(Click to Enlarge) - Left: Large Puzzle Box; Middle: Medium Puzzle Box; Right: Small Puzzle Box

The floral patterns carved on the boxes were what I found most fascinating about these boxes. The decoration, or presentation, says a lot about a craftsman's work, and here on these boxes you can witness the high level of craftsmanship, only achieved through centuries of passed-down knowledge. The overall appearance of the boxes, although merely a coincidence, resembles a stack of books on a shelf. This is most noticeable on the red box, as the side of it sort of looks like the spines of several books. Even though it wasn't the intention of the designers, I find it adds character and personality to the boxes, more style. For a more exquisite and elegant finish, the surface of the boxes is varnished with clear and shiny lacquer, which also serves to protect the wood from the elements.

Talk about books... As you've seen from the top photo, there's a puzzle that looks exactly like a book, and that one is no coincidence. Designed by another talented Romanian craftsman, these puzzle books have a totally different mechanism from the boxes, and are a little easier to open, since they only require a couple of moves.

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They share, however, the same beautiful type of floral patterns and colors of the puzzle boxes as two siblings would do. The puzzle book is about the same size as a normal book, measuring 15cm x 11.7cm x 3.8cm (5.9" x 4.6" x 1.5"). The hidden compartment is large enough to conceal many objects, like a gift to someone special.



Returning to the theme of the boxes... To open them, a little more cunning and astuteness is necessary than to open the book. The opening mechanism sort of reminds me of those secret rooms hidden behind a book shelf - How you'd reach for a particular book and turn or slide it in a way so it unlocked the door. The whole process until you finally open the box is some of the most creative and original works I've seen in puzzle boxes. You need a couple of steps for one part of the opening process, and another couple of steps to actually open the lid. This is where the difference between the small and the other two boxes lie, which is a couple of steps. It's different enough to justify the purchase of a small box along with at least one medium or large box.

Also, another interesting difference between the two bigger boxes and the small one is the hidden compartment inside the lid, once opened - There's none in the small box. This hidden compartment is found behind the mirror of the larger boxes by way of sliding it sideways. It's just another clever addition to these already fascinating objects.



Closing Comments:

I really loved TransylvanyArt's puzzle boxes and book. They're quite unique, completely different from anything I've seen, with a brilliantly clever mechanism and a gorgeous and striking design. If you like puzzle boxes, this is definitely a must-have in your collection. It's a beautiful decoration center piece, a perfect gift for a loved one, or simply to indulge yourself with a magnificent work of art. It's a masterpiece!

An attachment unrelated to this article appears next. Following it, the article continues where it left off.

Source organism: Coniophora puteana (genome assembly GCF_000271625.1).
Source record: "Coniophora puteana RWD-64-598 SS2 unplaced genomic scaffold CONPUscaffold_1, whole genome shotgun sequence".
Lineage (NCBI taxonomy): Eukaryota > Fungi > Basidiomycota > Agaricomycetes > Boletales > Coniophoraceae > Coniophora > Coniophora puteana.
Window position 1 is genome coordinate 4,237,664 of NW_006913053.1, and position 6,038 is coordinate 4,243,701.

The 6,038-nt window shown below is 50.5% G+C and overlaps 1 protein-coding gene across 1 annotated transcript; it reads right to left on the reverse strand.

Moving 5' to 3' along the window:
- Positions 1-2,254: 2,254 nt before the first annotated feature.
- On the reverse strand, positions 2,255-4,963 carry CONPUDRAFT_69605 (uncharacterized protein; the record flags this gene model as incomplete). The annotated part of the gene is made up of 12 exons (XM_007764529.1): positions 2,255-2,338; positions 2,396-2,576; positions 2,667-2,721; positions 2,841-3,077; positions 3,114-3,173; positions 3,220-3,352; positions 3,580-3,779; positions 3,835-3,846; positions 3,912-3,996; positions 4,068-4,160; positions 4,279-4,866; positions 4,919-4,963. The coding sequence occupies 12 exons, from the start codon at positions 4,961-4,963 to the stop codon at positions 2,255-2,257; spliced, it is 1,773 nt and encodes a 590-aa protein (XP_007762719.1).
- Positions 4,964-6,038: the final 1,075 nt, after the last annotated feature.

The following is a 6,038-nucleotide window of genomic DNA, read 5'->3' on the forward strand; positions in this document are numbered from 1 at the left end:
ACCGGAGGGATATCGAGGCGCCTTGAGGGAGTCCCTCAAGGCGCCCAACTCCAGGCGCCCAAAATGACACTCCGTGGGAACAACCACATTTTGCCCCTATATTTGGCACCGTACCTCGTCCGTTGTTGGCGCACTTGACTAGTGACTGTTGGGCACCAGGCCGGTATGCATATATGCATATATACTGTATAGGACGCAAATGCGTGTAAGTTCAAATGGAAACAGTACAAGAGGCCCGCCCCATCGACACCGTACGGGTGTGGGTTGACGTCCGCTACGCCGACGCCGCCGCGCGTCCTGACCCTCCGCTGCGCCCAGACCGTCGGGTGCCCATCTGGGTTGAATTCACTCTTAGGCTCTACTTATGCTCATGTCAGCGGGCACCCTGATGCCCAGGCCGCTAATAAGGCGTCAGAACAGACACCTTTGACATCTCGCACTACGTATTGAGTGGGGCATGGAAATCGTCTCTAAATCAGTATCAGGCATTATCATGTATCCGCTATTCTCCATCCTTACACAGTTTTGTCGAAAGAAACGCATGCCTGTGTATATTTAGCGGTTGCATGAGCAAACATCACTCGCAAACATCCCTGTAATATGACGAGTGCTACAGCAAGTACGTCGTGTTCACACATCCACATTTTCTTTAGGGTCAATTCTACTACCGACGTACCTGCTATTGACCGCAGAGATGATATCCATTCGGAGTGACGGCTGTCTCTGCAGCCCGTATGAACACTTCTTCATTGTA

Availability: There's a couple of places where you can get these beautiful puzzle boxes and the puzzle books. PuzzleMaster from Canada, and PuzzleBoxWorld from the USA.


Lock Maze

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There's a series of very interesting Trick Lock puzzles by Mi-Toys that use a very clever mechanism, called IQ Locker. These puzzles are pretty cheap (about $11) and made of wood - not proper wood (laser-cut), but you can't ask much for that price. Each puzzle has a very original design, and despite the low quality materials, their mechanism works quite well.

This time I chose the Lock Maze and, as the name suggests, you'll be navigating a small maze in order to be able to unlock it. To help you navigate the maze there's a small sliding button that moves horizontally through an opening in the puzzle. Both sides of the lock are identical, including the sliding button, so you can easily change perspective, although you can't see much of the maze through the opening.

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The mechanism doesn't allow for the shackle to be completely removed from the wooden frame, but it can slide off enough so that you can see most of the maze path. In other words, don't stop right away when you first see the shackle opened, since there's more to it.

Unfortunately, the puzzle is not very challenging, and considering it's a maze, it's a little disappointing to be so quickly solvable. The manufacturer rates it as a level 2/5, but it might as well be a level 1, as I was able to open it in only a couple of minutes. Closing it is equally and unsatisfyingly easy, because there's virtually no challenge. The puzzle measures 14.6cm x 7.6cm (5.75" x 3"), and the problem of being so easy could've been simply solved by a larger maze - In my opinion it would've resulted in a much better puzzle overall.



Closing Comments:

If you're a fan of Trick Locks and like to collect them all, there's no reason not to get the Lock Maze. Also, if you're a beginner in this type of puzzles, it can be good to practice for higher demanding levels. But for seasoned puzzlers, unless you're a collector like me, it can be frustratingly easy.

Availability: You can find the Lock Maze and all the IQ Locker series at Brilliant Puzzles for just $10.95 USD each.